The Tesla Semi has completed a 500-mile trip with a load weighing 81,000 pounds, Tesla owner Elon Musk tweeted Saturday. The first test run was an important step for the Austin, Texas-based company’s all-electric Class 8 commercial truck, which was supposed to be in production in 2019. Tesla’s Semi program has suffered repeated delays, including the departure of a key executive and supply chain issues. Tesla (NASDAQ: TSLA) first announced the Semi-truck back in 2017.
Elon Musk recently tweeted that a Tesla Semi completed an 800-kilometer (500-mile) drive carrying 81,000 pounds (36,740 kilograms), which is nearly 100 percent of its gross combination weight (GCW) of 82,000 pounds.
Although there is no reason to question the outcome, it would be interesting to learn more about speed and energy usage. We are pretty interested in seeing some impartial vehicle tests. Tesla claims that the Semi uses less energy than 2 kWh/mile (1.24 kWh/km) on average. The battery’s capacity would be less than 1,000 kWh at a 500-mile range.
While Tesla has proven itself in the consumer vehicle market, the long-haul trucking segment is a completely different animal. This has resulted in some trucking veterans expressing their doubts about the all-electric Class 8 truck. Following the Semi’s unveiling, for example, Chairman of the Board of Management of Daimler Truck AG Martin Daum infamously commented that Tesla’s Class 8 truck and its target specs violate the laws of physics.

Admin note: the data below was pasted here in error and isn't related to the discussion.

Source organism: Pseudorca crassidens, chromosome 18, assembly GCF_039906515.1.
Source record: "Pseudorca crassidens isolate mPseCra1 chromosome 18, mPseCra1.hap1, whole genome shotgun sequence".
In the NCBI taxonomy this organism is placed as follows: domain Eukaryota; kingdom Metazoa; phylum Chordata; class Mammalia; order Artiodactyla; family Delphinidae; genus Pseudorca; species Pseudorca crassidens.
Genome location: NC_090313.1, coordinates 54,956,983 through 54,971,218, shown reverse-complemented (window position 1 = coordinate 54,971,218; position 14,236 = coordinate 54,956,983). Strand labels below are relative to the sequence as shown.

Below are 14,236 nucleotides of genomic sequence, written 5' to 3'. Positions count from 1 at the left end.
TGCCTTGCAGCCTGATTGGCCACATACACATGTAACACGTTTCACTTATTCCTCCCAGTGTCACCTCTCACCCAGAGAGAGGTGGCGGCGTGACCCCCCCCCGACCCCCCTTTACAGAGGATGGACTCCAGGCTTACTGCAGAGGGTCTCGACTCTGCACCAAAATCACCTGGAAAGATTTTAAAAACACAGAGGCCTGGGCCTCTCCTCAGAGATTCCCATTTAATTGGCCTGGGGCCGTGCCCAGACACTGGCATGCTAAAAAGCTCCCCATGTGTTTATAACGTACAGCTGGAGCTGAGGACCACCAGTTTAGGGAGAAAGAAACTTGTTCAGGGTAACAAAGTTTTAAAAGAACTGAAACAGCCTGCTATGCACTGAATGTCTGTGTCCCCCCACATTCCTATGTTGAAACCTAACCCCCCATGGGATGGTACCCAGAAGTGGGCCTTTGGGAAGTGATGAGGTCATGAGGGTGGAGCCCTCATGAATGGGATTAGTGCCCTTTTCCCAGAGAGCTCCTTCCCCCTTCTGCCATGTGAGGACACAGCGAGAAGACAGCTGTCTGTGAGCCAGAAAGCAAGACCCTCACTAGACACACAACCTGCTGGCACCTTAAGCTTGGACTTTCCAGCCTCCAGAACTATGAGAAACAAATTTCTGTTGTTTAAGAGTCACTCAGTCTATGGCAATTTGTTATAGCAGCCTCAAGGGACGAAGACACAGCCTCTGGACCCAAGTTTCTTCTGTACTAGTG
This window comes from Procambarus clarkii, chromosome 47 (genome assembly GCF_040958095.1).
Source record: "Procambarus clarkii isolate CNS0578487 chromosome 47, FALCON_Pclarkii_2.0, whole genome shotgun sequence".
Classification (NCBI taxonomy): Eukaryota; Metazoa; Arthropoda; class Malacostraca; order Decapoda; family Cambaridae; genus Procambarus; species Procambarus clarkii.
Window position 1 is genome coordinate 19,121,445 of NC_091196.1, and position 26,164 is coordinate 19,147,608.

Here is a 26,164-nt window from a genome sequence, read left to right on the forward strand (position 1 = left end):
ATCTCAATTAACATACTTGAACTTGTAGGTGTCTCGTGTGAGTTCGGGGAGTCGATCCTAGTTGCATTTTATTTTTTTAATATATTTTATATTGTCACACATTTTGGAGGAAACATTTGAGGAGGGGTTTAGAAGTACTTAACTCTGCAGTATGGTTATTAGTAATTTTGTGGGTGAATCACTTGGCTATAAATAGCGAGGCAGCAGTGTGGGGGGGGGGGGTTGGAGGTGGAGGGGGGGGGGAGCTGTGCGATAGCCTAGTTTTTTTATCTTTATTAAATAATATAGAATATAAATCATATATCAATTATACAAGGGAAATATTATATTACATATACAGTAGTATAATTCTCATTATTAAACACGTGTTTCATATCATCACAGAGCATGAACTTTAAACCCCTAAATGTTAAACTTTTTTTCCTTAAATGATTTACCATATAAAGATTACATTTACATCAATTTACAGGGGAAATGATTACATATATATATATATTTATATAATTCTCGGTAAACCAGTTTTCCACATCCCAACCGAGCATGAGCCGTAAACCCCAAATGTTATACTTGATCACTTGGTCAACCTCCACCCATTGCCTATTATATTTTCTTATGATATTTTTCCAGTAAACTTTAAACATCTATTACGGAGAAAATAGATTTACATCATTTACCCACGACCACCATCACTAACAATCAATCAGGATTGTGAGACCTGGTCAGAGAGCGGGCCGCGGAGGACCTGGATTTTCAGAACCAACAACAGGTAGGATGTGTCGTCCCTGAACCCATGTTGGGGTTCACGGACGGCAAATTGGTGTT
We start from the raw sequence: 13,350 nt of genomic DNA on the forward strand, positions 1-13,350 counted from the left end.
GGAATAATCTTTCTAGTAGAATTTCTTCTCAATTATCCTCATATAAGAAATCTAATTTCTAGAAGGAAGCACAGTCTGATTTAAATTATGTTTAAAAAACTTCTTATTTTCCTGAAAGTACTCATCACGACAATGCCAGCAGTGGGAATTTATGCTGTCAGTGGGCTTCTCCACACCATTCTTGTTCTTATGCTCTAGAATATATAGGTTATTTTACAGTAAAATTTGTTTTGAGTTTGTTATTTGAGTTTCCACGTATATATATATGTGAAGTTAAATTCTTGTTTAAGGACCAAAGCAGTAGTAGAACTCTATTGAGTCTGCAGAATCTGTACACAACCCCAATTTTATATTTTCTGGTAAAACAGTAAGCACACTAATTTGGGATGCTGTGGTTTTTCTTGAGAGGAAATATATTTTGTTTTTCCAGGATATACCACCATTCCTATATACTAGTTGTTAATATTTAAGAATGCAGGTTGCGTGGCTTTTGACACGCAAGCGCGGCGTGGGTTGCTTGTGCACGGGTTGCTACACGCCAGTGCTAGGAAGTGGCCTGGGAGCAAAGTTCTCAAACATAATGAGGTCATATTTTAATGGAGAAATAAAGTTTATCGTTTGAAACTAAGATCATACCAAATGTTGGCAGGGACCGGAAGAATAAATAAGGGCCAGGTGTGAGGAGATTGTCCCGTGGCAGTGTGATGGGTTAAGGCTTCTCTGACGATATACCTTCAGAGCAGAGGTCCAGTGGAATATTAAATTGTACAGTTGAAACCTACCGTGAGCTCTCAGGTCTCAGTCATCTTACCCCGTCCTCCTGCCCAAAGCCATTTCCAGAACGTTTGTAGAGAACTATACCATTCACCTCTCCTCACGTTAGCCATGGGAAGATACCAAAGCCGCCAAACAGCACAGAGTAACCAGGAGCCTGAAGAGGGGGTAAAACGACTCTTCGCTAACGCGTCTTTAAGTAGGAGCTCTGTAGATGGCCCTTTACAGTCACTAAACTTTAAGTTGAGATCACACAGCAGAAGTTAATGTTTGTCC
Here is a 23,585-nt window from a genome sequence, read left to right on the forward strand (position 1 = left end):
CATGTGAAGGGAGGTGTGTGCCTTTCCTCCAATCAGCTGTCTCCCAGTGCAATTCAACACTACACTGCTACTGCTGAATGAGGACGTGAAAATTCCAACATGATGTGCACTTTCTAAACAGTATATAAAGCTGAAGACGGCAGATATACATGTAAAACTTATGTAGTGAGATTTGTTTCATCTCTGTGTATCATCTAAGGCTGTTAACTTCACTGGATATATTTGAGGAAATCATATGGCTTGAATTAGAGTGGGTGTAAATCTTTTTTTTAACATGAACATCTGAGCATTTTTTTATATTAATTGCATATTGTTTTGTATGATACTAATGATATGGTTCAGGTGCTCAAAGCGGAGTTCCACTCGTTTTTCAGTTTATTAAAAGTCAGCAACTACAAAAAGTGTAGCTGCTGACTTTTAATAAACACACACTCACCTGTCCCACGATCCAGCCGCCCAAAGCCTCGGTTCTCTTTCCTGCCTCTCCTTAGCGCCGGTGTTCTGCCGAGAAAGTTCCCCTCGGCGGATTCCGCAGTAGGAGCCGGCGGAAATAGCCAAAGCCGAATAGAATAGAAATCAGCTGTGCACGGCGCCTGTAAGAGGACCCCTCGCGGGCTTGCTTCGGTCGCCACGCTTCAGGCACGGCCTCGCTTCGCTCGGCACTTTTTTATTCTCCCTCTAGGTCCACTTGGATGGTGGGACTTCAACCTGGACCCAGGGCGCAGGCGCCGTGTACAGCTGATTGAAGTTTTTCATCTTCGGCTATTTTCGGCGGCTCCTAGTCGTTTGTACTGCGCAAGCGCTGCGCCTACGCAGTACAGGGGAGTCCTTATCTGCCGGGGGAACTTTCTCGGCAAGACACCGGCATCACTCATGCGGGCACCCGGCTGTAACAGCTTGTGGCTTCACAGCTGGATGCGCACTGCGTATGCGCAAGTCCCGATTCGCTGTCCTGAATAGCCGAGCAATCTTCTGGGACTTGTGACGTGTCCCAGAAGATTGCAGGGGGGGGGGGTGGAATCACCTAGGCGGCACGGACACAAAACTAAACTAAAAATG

“If Tesla delivers on this promise, we’ll buy two trucks—one to take apart and one to test—because if that happens, something has passed us by. “But for now, the same laws of physics apply in Germany and California,” Daum said.
The Tesla Semi is anticipated to significantly impact the transportation sector thanks to its capacity and significantly lower operating costs per mile than diesel trucks.